These are indeed weighty questions Mr. President and none of them can be wished away. We suggest that unless your office and related structures act to address the matter, they will remain unanswered. In fact, as you noted in the 2018 Steve Biko Memorial Lecture, Bantu Stephen Biko was once your leader as of many others who currently sit in parliament; he was, as you stated, someone who influenced the development of your political consciousness during the period when you and others were detained without trial; a committed and dedicated cadre who sacrificed his life for justice.

Mr. President, permit us to ask that if you were in the shoes of one of us: ‘Would you not have been anxious in wanting to know the actual truth?’ ‘Would you not do the same as ourselves in pushing for an inquest?’ ‘Would you not be as frustrated as we are with the way your predecessors and our current government have dragged their feet up until now? And as disappointingly let down by the democratic principles that we observe and abide by?’

The Priority Crimes Litigation Unit (PCLU) was created by Presidential proclamation[4] on 23 March 2003; a proclamation, we are sure that you are aware of. Since then, it’s been located in the office of the National Director of Public Prosecutions (NDPP). Its mandate Mr President, pertains to matters emanating from TRC findings. These include addressing the ‘missing persons’ and prosecuting those who were refused amnesty for having committed heinous crimes against our humanity in communities throughout country.

It is regrettable that when, on different occasions, attempts were made by victims’ families to bring to book those unpardoned Security Branch officers, none of them was brought to court. We were informed that government officials intervened to prevent this from taking place.

On different occasions some among us have made attempts to see that those Security Branch officers, who were denied amnesty, be brought to book; yet for reasons unknown to us, none of them have ever been brought to court. Instead we’ve been reliably informed that government and ANC officials have intervened to stop such justice from taking place. Related to this, we want to bring to your attention, Mr. President, a decisive judgment recently handed down for your record, we attach it herewith.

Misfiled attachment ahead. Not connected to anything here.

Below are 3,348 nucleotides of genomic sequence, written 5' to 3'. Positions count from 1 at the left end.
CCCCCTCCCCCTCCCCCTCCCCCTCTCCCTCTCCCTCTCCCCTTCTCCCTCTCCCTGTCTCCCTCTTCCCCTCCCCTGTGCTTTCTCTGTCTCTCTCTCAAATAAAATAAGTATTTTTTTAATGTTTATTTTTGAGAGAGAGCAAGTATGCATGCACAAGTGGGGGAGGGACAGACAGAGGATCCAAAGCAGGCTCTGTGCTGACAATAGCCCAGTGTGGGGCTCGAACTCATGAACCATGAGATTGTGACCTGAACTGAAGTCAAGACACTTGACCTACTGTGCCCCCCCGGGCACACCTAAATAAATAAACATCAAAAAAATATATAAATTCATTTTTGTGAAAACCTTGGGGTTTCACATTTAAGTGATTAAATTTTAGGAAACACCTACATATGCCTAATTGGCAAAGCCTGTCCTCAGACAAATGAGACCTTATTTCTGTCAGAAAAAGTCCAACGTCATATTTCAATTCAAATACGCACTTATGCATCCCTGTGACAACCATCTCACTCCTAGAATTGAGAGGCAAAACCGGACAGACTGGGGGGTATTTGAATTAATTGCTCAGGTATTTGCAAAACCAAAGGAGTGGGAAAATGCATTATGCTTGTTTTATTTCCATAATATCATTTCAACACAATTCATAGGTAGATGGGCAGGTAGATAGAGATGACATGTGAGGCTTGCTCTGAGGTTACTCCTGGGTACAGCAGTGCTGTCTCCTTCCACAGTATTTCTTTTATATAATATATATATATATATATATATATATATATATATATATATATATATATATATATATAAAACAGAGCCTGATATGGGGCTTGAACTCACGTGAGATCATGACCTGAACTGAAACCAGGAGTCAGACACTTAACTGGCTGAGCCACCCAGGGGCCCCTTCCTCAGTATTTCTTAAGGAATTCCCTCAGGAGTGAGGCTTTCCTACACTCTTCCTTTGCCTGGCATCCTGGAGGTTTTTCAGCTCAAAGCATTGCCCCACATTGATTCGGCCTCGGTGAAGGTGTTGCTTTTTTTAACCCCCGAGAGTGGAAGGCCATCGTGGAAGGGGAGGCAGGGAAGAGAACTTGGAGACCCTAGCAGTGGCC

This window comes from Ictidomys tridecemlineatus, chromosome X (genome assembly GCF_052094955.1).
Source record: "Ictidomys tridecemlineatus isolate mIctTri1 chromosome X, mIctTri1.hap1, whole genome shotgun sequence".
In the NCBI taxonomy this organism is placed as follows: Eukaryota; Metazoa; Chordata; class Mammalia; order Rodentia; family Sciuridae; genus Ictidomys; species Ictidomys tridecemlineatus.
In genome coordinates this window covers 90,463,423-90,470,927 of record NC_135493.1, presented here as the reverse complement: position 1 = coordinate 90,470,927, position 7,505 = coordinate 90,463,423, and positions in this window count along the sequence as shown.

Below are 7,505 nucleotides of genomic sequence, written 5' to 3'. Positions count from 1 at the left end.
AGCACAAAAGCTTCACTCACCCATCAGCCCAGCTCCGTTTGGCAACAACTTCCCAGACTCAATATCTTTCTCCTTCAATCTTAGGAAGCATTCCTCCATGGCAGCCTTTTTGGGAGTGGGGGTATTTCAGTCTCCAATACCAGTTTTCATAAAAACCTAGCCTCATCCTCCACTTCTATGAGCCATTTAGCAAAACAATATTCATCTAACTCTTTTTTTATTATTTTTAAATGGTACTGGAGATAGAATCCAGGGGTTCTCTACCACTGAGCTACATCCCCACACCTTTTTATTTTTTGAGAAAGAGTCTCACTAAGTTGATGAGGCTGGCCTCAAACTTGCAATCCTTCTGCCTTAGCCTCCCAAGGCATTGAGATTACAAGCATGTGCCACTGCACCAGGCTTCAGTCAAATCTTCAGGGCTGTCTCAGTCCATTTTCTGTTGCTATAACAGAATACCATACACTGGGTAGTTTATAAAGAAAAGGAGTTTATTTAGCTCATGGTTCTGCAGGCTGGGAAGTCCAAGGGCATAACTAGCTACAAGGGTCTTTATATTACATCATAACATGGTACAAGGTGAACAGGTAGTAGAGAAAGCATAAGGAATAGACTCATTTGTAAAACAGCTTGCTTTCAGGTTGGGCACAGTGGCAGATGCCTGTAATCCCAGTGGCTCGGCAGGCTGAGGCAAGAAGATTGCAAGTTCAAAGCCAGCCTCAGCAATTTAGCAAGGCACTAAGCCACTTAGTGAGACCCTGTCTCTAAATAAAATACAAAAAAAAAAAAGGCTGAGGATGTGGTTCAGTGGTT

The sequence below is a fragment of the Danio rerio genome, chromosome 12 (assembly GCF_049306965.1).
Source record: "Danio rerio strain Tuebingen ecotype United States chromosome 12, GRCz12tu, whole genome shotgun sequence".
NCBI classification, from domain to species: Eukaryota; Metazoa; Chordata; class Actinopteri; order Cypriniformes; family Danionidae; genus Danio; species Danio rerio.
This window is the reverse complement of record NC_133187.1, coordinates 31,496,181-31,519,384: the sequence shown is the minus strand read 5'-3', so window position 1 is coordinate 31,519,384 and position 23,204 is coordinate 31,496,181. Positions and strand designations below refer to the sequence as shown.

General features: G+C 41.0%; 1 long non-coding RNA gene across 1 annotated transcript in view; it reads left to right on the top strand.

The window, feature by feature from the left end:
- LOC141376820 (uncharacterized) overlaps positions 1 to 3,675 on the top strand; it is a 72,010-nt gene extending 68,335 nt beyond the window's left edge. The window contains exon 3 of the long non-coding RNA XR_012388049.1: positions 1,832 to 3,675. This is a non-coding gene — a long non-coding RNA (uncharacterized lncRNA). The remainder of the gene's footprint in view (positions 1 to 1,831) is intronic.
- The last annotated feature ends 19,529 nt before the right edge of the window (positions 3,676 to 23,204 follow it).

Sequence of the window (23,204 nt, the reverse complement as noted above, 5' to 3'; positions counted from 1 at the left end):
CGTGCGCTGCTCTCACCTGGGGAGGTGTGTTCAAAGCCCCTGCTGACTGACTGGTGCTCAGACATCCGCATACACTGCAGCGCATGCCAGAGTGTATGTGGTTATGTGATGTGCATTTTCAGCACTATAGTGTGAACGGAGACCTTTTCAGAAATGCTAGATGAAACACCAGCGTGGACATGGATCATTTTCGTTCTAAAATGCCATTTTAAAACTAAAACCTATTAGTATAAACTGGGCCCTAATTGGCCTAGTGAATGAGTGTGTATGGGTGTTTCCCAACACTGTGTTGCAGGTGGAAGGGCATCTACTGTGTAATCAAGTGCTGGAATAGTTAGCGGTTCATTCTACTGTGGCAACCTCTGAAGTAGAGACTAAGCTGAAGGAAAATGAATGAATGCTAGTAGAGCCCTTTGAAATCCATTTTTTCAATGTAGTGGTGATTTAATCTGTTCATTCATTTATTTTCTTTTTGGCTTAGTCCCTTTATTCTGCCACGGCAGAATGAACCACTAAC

On 3 June 2019 a full Bench of the South Gauteng High Court [Case Number 76755/2018] dealt with a matter between JOAO RODRIGUES (Applicant) and THE NATIONAL DIRECTOR OF PUBLIC PROSECUTIONS and others in relation to the murder of Ahmed Timol in 1971. The following extract is pertinent:

“The court was faced with the issue of political interference in the National Prosecution Authority in finalising the prosecution of the applicant. The period in question was considered to be the period between 2003 and 2007. The court directed that the conduct of the relevant officials and others at the time needed to be brought to the attention of the National Director of Public Prosecutions for her consideration so that she may take any necessary action. The court concluded that although there was political interference, investigating it further in this court was not necessary.”

At paragraph 64 it held that “…society as a whole had an ongoing interest in the work of the TRC and the follow up that the government committed itself to. Parliament, which ultimately represents the legislative authority of the state had a right to know when the letter and spirit of legislation that it had passed was being deliberately undermined. None of this occurred and the NPA must accordingly accept the moral and legal consequences of this most serious omission and dereliction of duty on its part.”

At paragraph 65 it held that “it is also for these reasons that conduct of the relevant officials and others outside of the NPA at the time must be brought to the attention of the National Director of Public Prosecutions for her consideration and in particular to consider whether any action in terms of Section 41(1) of the NPA Act is warranted.”

Considering these developments, Mr. President, as families and friends of victims, we request an assurance from both your administration and the NPA that the kind of political interference that had occurred and continues to occur in all matters of TRC cases will never happen again. We would also like to hear about the necessary measures, including checks and balances, which will be put in place in order to prevent a recurrence of these unacceptable breaches of our rights and our Constitution.

Perhaps it is also opportune to advise that an open letter (dated 18 February 2020) was sent to the office of the National Director of Public Prosecutions (NDPP) Shamila Batohi by the nephew of Ahmed Timol, Imtiaz Ahmed Cajee. In the letter, he drew her attention to the above ruling of the South Gauteng Full Bench. Sadly, Mr. President, so far there has been no response from her desk or any other official from the NDPP to date. We are forced to assume that political interference is continuing until we can be proven wrong.